In theory a windfall tax could be levied to recoup some of the excess gains made by PFI operating companies (SPVs) with NHS or social care contracts. The tax could be raised from gains arising from the fall in the corporation tax rate from 30% (FY07/08) to 20% (FY15/16), and down to 17% by April 2020.


    When PFI deals were designed and negotiated they included an expected rate of return for the investors along with agreed payments over the lifetime of the contract (on average 27 years for health contracts). These contracts offered a relatively secure rate of return for the PFI investors, many of whom sub-contracted any maintenance work and explicitly removed the financial risks associate with inflation and changes in interest rates.

    One of the modelled costs in the contract was the expected corporation tax rate that would be paid by the investors. The majority (92%) of NHS and social care PFI contracts were agreed and signed before the reduction in corporation tax (standard) rates in 2008/09 from 30% (see figure 1 below) and so their models reflect this higher rate.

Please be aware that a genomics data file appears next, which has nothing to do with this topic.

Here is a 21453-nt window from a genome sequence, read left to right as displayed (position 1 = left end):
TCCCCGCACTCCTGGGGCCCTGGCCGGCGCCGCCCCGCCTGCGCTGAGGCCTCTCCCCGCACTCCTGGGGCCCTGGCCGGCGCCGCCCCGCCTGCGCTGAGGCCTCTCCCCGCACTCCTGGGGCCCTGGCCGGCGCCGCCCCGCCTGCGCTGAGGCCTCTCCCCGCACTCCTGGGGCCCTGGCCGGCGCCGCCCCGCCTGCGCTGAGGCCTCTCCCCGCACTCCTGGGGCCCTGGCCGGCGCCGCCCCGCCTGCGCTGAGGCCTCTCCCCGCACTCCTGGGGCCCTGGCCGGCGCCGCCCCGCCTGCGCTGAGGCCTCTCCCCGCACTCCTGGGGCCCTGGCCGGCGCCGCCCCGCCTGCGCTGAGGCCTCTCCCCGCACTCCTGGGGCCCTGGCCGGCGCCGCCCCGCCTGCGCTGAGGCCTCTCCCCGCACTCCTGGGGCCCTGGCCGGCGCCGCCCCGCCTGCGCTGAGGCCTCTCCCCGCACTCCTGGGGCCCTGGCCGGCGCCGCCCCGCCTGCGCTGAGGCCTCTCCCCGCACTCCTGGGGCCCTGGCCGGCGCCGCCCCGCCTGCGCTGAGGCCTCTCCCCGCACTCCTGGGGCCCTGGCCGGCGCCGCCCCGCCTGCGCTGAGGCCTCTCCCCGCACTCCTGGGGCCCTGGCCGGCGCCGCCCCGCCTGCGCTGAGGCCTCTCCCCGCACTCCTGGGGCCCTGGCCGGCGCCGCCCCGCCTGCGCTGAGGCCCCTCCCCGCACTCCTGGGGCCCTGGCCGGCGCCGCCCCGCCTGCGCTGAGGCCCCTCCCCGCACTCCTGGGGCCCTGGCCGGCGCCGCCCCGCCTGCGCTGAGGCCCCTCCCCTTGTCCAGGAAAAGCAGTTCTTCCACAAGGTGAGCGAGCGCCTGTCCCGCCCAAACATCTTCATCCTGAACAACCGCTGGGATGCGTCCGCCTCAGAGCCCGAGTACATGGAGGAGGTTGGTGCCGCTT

Source: HM Treasury. Private Finance Initiative and Private Finance 2 projects: 2016 summary data.

    For every £100m of pre-tax profit that is made they will now in 2021 receive £83m of post-tax profit instead of the expected £70m at the original tax rates. This is a huge increase in returns and a windfall.



    Consecutive falls in corporation tax rates since 2008/09 have provided an additional and unexpected increase in financial returns for PFI operators. Is this an issue?

    Cuts to corporation taxes were intended as a means to stimulate growth and increase business investment. However, PFI operating companies have arguably contributed less to the economy and exchequer than they might otherwise have done because they have certain distinctive features compared to typical businesses:

    1. Ordinarily businesses’ revenues and profits will be generally uncertain each year, however, PFI operators have fixed and agreed revenue and costs over an average period of 3 decades. Any tax cut provides additional financial benefits over what they have already provided for and expected;
    2. Once construction is complete, the operators have relatively little ongoing extra construction or investment to do, aside from contractually agreed ‘lifecycle’ maintenance and works, so tax cuts tend to stimulate no extra investment in the PFI scheme itself;